Last Updated: Friday, 31 October 2014, 10:08 GMT

World Heritage Committee condemns destruction of Mali sites

Publisher UN News Service
Publication Date 3 July 2012
Cite as UN News Service, World Heritage Committee condemns destruction of Mali sites, 3 July 2012, available at: http://www.refworld.org/docid/4ffe943d2.html [accessed 31 October 2014]
DisclaimerThis is not a UNHCR publication. UNHCR is not responsible for, nor does it necessarily endorse, its content. Any views expressed are solely those of the author or publisher and do not necessarily reflect those of UNHCR, the United Nations or its Member States.
The World Heritage Committee has condemned the destruction of sites in Mali – including in the fabled city of Timbuktu – and decided on measures to help the West African country protect its heritage, including the creation of a special fund to help it conserve its cultural heritage.

"The decision strongly condemned the acts of destruction of mausoleums in the World Heritage property of Timbuktu and called for an end to these ‘repugnant acts," the United Nations Educational, Scientific and Cultural Organization (UNESCO) said in a news release today.

Fighting between Government forces and Tuareg rebels resumed in northern Mali in January. The instability and insecurity resulting from the renewed clashes, as well as the proliferation of armed groups in the region, and a deepening crisis due to a coup d'état in March, have uprooted nearly 320,000 people, with many of them fleeing to neighbouring countries.

There had been reports earlier this year of rebel groups looting centres containing thousands of ancient books and documents in Timbuktu. In addition, there have been reports of the destruction of three sacred tombs – the Mausoleums of Sidi Mahmoud, Sidi Moctar and Alpha Moya – that are part of the Timbuktu site, which was an intellectual and spiritual capital and a centre for the propagation of Islam throughout Africa in the 15th and 16th centuries.

The 21-member Committee came to its decision yesterday in St. Petersburg, where it has been holding its 36th session. It meets once a year, and is responsible for the implementation of the UNESCO World Heritage Convention, which defines the kind of natural or cultural sites which can be considered for inscription on the World Heritage List.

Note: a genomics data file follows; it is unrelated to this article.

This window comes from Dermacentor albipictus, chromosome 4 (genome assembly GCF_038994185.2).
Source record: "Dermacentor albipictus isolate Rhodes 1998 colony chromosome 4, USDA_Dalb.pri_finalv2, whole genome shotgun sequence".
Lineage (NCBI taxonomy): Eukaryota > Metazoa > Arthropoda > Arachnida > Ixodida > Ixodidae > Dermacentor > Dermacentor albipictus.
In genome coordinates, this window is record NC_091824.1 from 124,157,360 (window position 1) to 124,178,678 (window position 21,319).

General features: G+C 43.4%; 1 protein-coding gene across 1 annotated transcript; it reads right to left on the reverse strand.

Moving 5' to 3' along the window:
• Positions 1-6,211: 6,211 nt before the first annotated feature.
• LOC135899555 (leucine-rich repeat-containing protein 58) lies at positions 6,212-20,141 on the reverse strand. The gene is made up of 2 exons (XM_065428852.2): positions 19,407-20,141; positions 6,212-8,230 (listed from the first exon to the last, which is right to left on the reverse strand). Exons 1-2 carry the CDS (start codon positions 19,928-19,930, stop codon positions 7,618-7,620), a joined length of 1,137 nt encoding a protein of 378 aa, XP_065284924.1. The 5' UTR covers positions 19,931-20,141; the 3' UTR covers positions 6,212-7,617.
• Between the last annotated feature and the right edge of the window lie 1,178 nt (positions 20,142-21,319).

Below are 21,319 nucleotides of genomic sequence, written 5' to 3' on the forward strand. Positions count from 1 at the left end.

Late last week, it had accepted a request from the Government of Mali to place Timbuktu, as well as the Tomb of Askia, on the List of World Heritage in Danger, which is designed to inform the international community of threats to the outstanding universal values for which a property has been inscribed on the World Heritage List, and to encourage corrective action.

The Committee also asked Mali's neighbours to help prevent the trafficking in cultural objects from the sites, and urged the African Union and the international community to do everything possible to help protect Timbuktu, inscribed on UNESCO's World Heritage List in 1988.

Over the past few days, UNESCO's Director-General, Irina Bokova, Secretary-General Ban Ki-moon and the President of the General Assembly, Nassir Abdulaziz Al-Nasser, have expressed their concern over the situation in Timbuktu, and condemned the attacks which damaged the mausoleums.

In its decision made in St. Petersburg, the World Heritage Committee called on UNESCO's Ms. Bokova to create the special fund for Mali, and appealed to all UNESCO Member States, the Islamic Educational, Scientific and Cultural Organization, and the Organization of Islamic Cooperation to provide financial resources to the fund.

The Committee also asked that Ms. Bokova send a mission to Mali, when possible, with a view to assessing, together with concerned national and local authorities, the extent of the damage and destruction and define urgent conservation needs.

The Committee recognized efforts already undertaken to help Mali safeguard its heritage, and the efforts of the Economic Community of West African States and the countries of the region to help the people of Mali resolve its crisis.

Earlier this year, UNESCO and the Government of Mali defined measures to safeguard World Heritage Properties in the country's north – including Timbuktu – following reports of wilful damage to mausoleums at the site.

The agreed-on steps included Mali finalizing its accession to the 1999 Second Protocol to the Hague Convention of 1954 for the Protection of Cultural Property in the Event of Armed Conflict, which, amongst others, penalizes the intentional destruction of cultural heritage. Malian authorities had also requested the inscription of Timbuktu and the Tomb of Askia on the Committee's List of World Heritage in Danger – which it did in late June.

Mali will also draft a report on priority measures for its World Heritage sites, in line with international heritage conventions, and it will request technical and financial assistance from UNESCO and the international community.

For its part, amongst other actions, UNESCO agreed to help the Government of Mali in reinforcing protection for all of its cultural properties, and raise awareness in neighbouring countries and among the international community of the situation to help fight the illicit trade in cultural artefacts.

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